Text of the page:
I am not a cook.
By this, I mean I rarely cook and, when I do cook, it rarely tastes good. This reality, combined with the ever-changing picky eating habits of my young children and the fact that my husband also hates to cook, has turned our family into a frozen-foods family. I may not be able to cook, but I can thaw. And thanks to my good friend Marie Callender, this is all I typically do.
In a week, my family will be taking off in our RV for an undetermined amount of time. Preparing our home for the renters has been, for the most part, a boring and exhausting project, complete with finding missing socks, naughty children's hidden candy wrappers, and the occasional $10 bill in the unlikeliest of places. Moving is a joyless process.
Moving out of our kitchen, however, has been, well, interesting.
It turns out that even those of us who live solely on frozen meals can fill a cupboard with food that I'm not even sure qualifies as food. Who uses this stuff? Chickpeas? Lentils? Sardines? What in the world is tomato paste? Was that purchased for a child's art project?
Our having a jampacked cupboard raises the question, Who bought this stuff? There are four cans of diced carrots, and I hate carrots. Did I suffer from acute hunger pangs one time and simply empty an entire aisle into my cart? Was I ill? Did I experience temporary memory loss and forget who I was during a shopping spree? Most certainly, the items filling my cupboard are known and used by most people. Surely, nearly everyone reading this would tell me that the proper use of tomato paste has more to do with cuisine than gluing Popsicle sticks together (though, in my defense, Popsicles are food), but I am not that person. Why did I purchase these items?
In an effort to get ready for our move and in an attempt to save money, we decided it was high time to eat through our long-sitting cupboard stash. (Recently, we've only gone to the market for milk and fresh fruit.) And, I'll have you know, it has led to some quasi-acceptable meals.
The kidney beans with vinegar, onion straws and pickled jalapenos were surprisingly edible, if not exactly enjoyable. The kids were not fans, but in all fairness, unless I can mash meat into a dinosaur shape, they don't tend to be impressed.
The pasta wheels with peanut butter and soy sauce and canned lima beans were consumed with minimal complaint.
The tuna casserole with chickpeas, tomato paste and breadcrumbs was a disastrous failure. Our 4-year-old cried. We gave in and ordered a pizza.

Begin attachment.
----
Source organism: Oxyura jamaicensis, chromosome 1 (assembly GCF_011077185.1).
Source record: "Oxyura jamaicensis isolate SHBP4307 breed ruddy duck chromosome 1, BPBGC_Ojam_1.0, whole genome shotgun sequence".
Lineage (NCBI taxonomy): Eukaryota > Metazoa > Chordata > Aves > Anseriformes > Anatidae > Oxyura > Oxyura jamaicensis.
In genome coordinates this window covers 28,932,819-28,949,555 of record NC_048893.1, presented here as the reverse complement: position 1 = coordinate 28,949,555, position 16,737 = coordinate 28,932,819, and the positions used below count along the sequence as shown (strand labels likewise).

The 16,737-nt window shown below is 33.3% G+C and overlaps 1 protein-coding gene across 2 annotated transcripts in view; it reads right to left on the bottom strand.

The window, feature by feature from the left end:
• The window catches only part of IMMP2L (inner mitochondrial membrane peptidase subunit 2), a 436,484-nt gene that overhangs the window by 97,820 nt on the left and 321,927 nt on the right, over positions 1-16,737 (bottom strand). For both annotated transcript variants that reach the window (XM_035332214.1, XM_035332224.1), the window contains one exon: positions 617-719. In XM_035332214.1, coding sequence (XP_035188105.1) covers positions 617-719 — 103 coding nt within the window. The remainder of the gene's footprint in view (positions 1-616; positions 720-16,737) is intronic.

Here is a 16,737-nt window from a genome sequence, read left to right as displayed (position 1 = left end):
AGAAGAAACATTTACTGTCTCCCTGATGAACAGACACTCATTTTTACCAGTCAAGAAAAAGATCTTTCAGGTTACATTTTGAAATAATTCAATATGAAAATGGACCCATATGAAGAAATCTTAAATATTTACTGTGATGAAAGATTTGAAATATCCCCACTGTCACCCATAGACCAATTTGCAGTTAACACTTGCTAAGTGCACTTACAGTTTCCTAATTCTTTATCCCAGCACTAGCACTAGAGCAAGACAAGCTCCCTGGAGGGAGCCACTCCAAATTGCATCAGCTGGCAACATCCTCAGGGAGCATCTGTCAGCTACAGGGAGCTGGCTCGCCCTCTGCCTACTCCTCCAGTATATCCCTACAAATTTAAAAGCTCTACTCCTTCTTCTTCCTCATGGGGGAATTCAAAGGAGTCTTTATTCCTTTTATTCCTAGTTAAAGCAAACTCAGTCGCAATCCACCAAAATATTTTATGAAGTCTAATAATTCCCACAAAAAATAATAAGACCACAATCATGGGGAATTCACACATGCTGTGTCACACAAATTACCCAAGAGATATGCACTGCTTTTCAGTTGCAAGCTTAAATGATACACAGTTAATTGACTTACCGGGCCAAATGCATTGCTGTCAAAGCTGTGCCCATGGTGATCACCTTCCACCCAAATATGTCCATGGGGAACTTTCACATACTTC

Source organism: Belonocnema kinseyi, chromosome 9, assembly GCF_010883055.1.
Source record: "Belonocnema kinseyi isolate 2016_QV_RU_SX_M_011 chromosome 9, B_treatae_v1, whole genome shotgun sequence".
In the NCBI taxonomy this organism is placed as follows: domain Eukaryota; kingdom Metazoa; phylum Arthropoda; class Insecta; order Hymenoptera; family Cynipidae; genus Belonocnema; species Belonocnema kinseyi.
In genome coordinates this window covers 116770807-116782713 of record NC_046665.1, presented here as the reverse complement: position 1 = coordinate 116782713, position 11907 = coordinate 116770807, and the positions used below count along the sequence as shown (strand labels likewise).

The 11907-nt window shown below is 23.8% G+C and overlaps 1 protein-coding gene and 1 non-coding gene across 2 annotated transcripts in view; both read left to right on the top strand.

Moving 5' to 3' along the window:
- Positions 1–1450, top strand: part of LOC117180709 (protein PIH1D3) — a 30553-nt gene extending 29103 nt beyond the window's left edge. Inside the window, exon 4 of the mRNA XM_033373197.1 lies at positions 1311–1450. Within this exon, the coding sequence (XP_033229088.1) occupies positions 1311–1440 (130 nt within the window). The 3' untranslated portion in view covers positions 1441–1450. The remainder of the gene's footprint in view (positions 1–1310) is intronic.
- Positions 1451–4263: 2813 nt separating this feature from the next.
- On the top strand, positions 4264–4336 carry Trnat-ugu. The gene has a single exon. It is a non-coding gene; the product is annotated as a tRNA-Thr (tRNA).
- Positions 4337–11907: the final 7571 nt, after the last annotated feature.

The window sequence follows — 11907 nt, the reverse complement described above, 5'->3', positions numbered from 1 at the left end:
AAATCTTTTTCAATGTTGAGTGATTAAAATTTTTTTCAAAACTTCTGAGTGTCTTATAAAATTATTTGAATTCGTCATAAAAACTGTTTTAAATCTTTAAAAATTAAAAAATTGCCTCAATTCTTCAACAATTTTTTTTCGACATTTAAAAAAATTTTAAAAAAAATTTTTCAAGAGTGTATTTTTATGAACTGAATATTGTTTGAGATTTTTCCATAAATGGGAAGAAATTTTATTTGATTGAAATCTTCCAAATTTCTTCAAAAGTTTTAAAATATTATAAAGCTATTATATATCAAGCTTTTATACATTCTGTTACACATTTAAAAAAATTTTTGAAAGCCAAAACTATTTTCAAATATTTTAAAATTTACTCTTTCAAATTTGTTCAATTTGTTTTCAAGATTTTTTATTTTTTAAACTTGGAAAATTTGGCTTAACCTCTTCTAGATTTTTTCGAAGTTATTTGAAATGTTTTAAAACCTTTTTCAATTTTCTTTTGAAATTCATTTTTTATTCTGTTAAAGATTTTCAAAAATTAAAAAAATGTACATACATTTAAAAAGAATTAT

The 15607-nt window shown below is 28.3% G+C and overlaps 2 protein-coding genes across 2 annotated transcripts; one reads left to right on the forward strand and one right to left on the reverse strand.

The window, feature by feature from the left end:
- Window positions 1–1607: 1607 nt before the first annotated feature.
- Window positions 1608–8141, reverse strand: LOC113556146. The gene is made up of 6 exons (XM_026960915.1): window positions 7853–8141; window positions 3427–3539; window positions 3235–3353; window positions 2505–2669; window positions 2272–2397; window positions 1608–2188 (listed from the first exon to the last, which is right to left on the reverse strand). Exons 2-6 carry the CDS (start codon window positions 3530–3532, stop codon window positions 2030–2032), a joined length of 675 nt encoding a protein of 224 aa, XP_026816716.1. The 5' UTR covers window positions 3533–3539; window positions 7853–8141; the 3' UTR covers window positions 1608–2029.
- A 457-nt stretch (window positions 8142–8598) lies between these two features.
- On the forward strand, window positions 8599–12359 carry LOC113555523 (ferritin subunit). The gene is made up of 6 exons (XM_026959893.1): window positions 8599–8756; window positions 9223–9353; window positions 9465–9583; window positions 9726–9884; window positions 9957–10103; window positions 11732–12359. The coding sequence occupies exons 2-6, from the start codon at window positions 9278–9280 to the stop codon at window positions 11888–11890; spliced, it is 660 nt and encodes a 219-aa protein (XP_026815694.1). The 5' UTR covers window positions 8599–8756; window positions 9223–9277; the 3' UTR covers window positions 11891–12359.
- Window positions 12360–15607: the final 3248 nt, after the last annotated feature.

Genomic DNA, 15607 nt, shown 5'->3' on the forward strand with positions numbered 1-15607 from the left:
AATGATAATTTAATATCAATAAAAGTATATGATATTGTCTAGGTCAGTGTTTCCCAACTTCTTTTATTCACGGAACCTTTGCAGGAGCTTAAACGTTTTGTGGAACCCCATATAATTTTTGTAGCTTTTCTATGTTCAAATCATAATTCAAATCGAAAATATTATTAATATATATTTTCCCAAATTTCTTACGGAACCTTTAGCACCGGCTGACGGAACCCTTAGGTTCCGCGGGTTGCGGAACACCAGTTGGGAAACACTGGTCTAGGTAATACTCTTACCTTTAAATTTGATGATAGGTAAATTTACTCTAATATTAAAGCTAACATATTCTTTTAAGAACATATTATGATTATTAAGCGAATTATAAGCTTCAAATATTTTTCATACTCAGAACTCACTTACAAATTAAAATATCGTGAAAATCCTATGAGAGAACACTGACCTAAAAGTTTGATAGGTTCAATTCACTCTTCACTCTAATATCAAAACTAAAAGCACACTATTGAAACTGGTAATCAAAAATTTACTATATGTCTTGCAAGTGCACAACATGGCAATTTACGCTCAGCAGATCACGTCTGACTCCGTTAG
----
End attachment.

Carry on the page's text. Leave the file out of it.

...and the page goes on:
Shockingly, the meal consisting of coconut cream, rice, dates, peas and sliced carrots (two cans!) was a huge success. The children asked for seconds, but we were out of coconut cream, so I tried using coffee creamer. This may not surprise you, but it did not work.
Before I had children, my brother moved in with my husband and me for about six months. He wasn't paying rent, so he paid us back by cooking dinner. He made all sorts of delicious concoctions, from jelly lasagna to butternut Tater Tot quiche. My favorite dish of his was spaghetti tacos. While going through our sparse shelves for dinner ideas tonight, I came across the ingredients. I excitedly told my husband that we are going to introduce the kids to spaghetti tacos tonight!
He arched an eyebrow.
"Are you enjoying cooking?"
I laughed. No. I assured my husband that we will return to our frozen lifestyle once we hit the road in the RV.
But it did give me some pause. The appeal of my frozen-food lifestyle is that it is easy, but it is also always the same. I can't mess it up, but I also can't make it interesting. Unless, perhaps, I can.
When my brother stayed with us, I asked him how he had come up with his meal ideas. He said he had just looked at what was available and put things together he knew would taste good. It was that simple.
I'm putting things together. I just need to work on the "tastes good" part.
Yesterday the service shop working on our RV called. It will be a few weeks until the freezer is fixed. We can take the RV now but will need to bring it back if we want a working freezer.
Looks as if more canned carrots are in our future.
Katiedid Langrock is author of the book "Stop Farting in the Pyramids," available at http://www.creators.com/books/stop-farting-in-the-pyramids. Like Katiedid Langrock on Facebook, at http://www.facebook.com/katiedidhumor. To find out more about her and read features by other Creators Syndicate writers and cartoonists, visit the Creators Syndicate website at www.creators.com.